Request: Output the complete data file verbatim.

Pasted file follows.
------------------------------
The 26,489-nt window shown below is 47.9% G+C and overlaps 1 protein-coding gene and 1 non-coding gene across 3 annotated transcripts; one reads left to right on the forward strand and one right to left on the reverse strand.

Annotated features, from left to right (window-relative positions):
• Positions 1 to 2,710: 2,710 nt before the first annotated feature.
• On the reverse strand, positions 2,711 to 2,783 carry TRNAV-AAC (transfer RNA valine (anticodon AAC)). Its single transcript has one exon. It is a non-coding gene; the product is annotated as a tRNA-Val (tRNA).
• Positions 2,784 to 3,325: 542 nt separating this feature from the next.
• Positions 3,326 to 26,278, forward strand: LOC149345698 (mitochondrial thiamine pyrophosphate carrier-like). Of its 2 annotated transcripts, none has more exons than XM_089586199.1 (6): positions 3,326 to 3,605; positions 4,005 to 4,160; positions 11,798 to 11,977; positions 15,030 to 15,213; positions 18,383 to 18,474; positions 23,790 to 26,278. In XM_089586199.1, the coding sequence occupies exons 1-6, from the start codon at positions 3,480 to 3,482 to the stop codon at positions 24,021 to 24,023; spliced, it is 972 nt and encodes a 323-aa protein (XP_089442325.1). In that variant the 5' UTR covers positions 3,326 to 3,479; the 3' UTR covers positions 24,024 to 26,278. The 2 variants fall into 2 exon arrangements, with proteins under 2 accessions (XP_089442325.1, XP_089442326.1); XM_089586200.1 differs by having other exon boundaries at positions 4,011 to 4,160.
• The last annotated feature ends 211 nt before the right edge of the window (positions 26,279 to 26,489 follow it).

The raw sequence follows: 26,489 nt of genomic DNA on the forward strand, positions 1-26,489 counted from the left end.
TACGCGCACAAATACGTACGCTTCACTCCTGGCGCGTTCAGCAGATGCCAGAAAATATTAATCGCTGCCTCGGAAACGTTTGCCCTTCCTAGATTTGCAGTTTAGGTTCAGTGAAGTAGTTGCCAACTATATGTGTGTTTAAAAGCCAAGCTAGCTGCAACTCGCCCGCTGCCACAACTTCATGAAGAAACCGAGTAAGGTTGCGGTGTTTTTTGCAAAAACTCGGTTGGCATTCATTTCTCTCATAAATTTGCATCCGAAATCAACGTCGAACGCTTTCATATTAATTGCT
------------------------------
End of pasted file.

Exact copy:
The 26,489-nt window shown below is 47.9% G+C and overlaps 1 protein-coding gene and 1 non-coding gene across 3 annotated transcripts; one reads left to right on the forward strand and one right to left on the reverse strand.

Annotated features, from left to right (window-relative positions):
• Positions 1 to 2,710: 2,710 nt before the first annotated feature.
• On the reverse strand, positions 2,711 to 2,783 carry TRNAV-AAC (transfer RNA valine (anticodon AAC)). Its single transcript has one exon. It is a non-coding gene; the product is annotated as a tRNA-Val (tRNA).
• Positions 2,784 to 3,325: 542 nt separating this feature from the next.
• Positions 3,326 to 26,278, forward strand: LOC149345698 (mitochondrial thiamine pyrophosphate carrier-like). Of its 2 annotated transcripts, none has more exons than XM_089586199.1 (6): positions 3,326 to 3,605; positions 4,005 to 4,160; positions 11,798 to 11,977; positions 15,030 to 15,213; positions 18,383 to 18,474; positions 23,790 to 26,278. In XM_089586199.1, the coding sequence occupies exons 1-6, from the start codon at positions 3,480 to 3,482 to the stop codon at positions 24,021 to 24,023; spliced, it is 972 nt and encodes a 323-aa protein (XP_089442325.1). In that variant the 5' UTR covers positions 3,326 to 3,479; the 3' UTR covers positions 24,024 to 26,278. The 2 variants fall into 2 exon arrangements, with proteins under 2 accessions (XP_089442325.1, XP_089442326.1); XM_089586200.1 differs by having other exon boundaries at positions 4,011 to 4,160.
• The last annotated feature ends 211 nt before the right edge of the window (positions 26,279 to 26,489 follow it).

The raw sequence follows: 26,489 nt of genomic DNA on the forward strand, positions 1-26,489 counted from the left end.
TACGCGCACAAATACGTACGCTTCACTCCTGGCGCGTTCAGCAGATGCCAGAAAATATTAATCGCTGCCTCGGAAACGTTTGCCCTTCCTAGATTTGCAGTTTAGGTTCAGTGAAGTAGTTGCCAACTATATGTGTGTTTAAAAGCCAAGCTAGCTGCAACTCGCCCGCTGCCACAACTTCATGAAGAAACCGAGTAAGGTTGCGGTGTTTTTTGCAAAAACTCGGTTGGCATTCATTTCTCTCATAAATTTGCATCCGAAATCAACGTCGAACGCTTTCATATTAATTGCT